Laying of Foundation Stone of King's Buildings, 1920

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Laying of the Foundation Stone at by King George V, 1920.

During the First World War, the already outdated Science and Medicine buildings had suffered greatly from lack of repairs or upgrades, and, after peace was declared, the huge influx of new students intensified this problem even further. This led to the building of a new campus at King's Buildings.

There was an especially pressing need for more laboratory space, particularly for students of Chemistry. Although the Faculty of Science had been founded in 1893, the Department of Chemistry had remained within the Faculty of Medicine. It had thus been transferred from Old College to the new Medical School in the 1880s. Even before the First World War, laboratory space was found to be inadequate, and in 1913 the University Court allocated a site for new laboratories at High School Yards. The scheme was suspended during the war and finally abandoned at its conclusion when it was realized that it would not meet postwar requirements. The large number of students returning from war duty to complete their studies had led to a massive increase in the student population. The Medical Faculty, in particular, had borne the brunt. Its intake shot up from 1,304 in 1913-14 to 1,968 in 1919-20 and 1,967 in 1920-21. Space in the Medical School was now at a premium, and the need to find new premises for the Chemistry Department became urgent.

In response the University Court resolved to transfer Chemistry from the Medical to the Science Faculty and to set up a new science campus. In 1919 it purchased a new site at West Mains Farm, at some two miles distance from the existing university buildings. Work on the new site began in November 1919. The first building was to be a new home for the Chemistry Department. Arthur Forman Balfour Paul (1875-1938) was appointed architect of what is now called the Joseph Black Building.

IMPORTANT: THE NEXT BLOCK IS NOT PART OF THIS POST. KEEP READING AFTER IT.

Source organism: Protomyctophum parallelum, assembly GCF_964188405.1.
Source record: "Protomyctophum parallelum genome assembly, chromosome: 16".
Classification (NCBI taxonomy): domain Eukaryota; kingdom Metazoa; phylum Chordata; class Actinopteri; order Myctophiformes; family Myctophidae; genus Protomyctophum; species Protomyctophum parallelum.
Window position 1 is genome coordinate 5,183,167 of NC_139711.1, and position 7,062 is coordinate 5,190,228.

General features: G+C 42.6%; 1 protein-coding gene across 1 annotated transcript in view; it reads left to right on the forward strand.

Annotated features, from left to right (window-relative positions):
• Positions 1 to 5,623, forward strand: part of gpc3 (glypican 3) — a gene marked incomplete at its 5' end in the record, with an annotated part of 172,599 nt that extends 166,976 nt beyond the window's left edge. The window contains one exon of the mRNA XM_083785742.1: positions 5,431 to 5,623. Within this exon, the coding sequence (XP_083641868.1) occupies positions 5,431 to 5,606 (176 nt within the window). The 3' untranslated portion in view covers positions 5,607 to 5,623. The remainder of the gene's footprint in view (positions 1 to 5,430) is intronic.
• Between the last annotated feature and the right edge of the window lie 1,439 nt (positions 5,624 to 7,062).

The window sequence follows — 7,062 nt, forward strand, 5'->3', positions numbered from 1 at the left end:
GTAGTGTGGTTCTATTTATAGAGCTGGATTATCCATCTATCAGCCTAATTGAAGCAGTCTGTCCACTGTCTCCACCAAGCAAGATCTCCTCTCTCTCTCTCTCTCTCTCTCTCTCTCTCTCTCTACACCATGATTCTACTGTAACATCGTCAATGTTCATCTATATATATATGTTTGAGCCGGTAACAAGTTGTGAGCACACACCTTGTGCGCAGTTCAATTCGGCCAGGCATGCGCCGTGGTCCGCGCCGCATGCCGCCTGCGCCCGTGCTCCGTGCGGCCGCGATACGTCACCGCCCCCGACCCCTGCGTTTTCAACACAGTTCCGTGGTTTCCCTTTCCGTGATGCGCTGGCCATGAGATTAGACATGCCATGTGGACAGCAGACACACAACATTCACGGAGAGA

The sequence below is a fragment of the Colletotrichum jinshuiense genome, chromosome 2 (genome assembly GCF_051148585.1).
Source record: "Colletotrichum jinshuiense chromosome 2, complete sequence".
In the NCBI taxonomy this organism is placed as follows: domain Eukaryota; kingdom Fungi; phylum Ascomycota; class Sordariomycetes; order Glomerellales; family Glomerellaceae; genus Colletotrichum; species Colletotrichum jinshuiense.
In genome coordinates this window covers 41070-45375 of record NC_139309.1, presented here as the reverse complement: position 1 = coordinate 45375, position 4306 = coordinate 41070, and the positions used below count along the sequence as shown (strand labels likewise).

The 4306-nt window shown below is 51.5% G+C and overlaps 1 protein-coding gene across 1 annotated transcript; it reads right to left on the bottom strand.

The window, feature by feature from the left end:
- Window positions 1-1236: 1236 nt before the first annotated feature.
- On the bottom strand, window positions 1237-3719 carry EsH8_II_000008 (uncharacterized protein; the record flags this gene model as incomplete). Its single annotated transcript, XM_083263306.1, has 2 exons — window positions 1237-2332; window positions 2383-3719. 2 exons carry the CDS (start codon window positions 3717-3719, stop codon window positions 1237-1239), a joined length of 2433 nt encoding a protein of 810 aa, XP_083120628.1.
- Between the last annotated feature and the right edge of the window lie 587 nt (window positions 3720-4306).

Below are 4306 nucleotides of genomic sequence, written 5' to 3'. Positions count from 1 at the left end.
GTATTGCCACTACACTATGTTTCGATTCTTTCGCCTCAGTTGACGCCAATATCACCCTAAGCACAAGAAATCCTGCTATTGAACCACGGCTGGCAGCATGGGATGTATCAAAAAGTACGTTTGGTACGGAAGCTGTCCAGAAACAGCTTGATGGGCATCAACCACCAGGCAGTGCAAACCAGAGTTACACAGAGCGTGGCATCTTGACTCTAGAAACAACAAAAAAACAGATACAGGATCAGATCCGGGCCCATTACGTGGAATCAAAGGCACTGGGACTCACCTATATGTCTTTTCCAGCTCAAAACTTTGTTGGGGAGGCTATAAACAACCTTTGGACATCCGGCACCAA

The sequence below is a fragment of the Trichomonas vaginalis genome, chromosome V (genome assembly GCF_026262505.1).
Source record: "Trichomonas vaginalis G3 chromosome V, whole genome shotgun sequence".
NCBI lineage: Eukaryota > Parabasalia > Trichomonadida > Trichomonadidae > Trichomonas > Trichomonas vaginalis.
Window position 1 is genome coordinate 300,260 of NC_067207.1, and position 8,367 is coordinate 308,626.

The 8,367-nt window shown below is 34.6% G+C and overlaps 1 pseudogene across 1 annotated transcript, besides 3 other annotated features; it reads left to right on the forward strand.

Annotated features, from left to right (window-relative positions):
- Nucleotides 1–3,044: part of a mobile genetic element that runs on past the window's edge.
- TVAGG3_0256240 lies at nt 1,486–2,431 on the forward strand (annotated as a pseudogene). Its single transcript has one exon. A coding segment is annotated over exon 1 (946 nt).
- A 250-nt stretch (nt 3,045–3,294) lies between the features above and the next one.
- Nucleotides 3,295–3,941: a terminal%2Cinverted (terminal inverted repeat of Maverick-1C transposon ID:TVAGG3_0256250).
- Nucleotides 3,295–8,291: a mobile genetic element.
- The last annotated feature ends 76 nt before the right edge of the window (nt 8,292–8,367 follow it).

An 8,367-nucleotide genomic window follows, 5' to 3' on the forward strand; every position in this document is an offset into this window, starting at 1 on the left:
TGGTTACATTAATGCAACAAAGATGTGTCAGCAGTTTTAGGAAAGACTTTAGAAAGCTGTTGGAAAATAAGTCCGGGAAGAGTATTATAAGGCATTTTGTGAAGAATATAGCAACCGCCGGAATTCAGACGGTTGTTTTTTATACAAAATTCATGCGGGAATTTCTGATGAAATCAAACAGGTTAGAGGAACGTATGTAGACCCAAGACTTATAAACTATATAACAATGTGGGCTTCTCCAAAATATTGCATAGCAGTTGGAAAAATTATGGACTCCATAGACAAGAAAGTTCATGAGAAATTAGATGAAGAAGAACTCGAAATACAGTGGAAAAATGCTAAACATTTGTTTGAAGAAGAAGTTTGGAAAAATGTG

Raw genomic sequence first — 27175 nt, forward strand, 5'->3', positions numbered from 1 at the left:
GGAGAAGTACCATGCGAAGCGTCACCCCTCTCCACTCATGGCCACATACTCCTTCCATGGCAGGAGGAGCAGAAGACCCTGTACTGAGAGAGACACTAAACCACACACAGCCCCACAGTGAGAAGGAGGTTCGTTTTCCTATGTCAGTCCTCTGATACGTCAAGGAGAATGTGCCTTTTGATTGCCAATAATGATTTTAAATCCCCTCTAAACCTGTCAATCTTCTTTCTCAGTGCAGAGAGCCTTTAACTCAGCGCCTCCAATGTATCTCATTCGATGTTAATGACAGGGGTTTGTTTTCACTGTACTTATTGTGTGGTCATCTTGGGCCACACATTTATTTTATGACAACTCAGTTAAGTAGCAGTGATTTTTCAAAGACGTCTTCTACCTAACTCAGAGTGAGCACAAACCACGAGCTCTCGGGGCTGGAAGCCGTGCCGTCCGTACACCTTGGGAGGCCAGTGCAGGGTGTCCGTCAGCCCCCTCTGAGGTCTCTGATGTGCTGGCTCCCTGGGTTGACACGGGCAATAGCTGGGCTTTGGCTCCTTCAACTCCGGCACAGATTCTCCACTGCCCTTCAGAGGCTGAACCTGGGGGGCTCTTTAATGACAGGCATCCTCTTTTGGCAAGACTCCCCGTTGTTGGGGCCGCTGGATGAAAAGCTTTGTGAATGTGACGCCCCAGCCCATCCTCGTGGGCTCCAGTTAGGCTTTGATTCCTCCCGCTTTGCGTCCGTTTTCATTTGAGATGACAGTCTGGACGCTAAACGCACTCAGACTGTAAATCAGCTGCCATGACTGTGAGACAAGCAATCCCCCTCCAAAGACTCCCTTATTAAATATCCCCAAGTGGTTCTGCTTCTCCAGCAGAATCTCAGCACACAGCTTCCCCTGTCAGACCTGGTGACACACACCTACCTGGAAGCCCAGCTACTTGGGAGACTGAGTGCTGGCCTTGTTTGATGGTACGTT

On 6 July 1920, King George V laid the foundation of the Joseph Black Building. In his speech he referred to "a world devastated by the ravages of war" and and declared that "we pin our faith upon the possibilities emerging from the progressive application of science to the service of man".

The Joseph Black Building was in use by 1922 and was officially opened 2 years later. It was shortly followed by new buildings for Zoology (1929), Animal Genetics (1930), Geology, and Engineering (both 1932).

Related Links


  • Robert D. Anderson, 'The Construction of a Modern University', in Robert D. Anderson, Michael Lynch, and Nicholas Phillipson, The University of Edinburgh: An Illustrated History (Edinburgh: Edinburgh University Press, 2003), pp. 103-207.
  • Sir James Walker, 'Chemistry', in History of the University of Edinburgh 1883-1933, ed. A. Logan Turner (Edinburgh: Edinburgh University Press, 1933), pp. 264-72.